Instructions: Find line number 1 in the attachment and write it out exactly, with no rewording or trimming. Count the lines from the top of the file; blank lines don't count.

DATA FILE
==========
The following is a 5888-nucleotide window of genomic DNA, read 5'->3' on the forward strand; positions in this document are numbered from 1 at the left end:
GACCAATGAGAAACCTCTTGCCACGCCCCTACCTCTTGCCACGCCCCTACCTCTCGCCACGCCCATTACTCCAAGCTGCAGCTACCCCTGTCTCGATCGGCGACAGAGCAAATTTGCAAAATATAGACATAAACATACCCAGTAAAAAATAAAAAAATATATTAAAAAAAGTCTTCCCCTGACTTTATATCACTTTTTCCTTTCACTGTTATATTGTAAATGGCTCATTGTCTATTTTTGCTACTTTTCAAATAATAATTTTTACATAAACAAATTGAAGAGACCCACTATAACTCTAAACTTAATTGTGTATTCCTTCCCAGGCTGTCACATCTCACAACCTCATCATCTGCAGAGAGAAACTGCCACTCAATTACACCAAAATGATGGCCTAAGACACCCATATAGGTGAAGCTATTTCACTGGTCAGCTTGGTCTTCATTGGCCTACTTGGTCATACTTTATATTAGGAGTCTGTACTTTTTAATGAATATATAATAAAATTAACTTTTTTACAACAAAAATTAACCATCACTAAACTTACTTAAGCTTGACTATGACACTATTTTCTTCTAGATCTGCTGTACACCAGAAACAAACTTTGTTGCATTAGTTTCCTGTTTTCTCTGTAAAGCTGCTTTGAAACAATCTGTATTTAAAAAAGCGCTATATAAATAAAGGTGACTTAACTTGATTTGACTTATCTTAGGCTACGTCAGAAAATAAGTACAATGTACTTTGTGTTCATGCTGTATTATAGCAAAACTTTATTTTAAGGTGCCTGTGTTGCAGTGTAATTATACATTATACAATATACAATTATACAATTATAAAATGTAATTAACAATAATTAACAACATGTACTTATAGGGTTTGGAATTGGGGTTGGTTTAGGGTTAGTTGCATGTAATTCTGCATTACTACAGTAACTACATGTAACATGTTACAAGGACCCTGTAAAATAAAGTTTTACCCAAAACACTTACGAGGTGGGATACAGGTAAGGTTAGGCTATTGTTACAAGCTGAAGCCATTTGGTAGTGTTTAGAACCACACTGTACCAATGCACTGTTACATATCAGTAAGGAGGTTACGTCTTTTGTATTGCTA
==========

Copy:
The following is a 5888-nucleotide window of genomic DNA, read 5'->3' on the forward strand; positions in this document are numbered from 1 at the left end: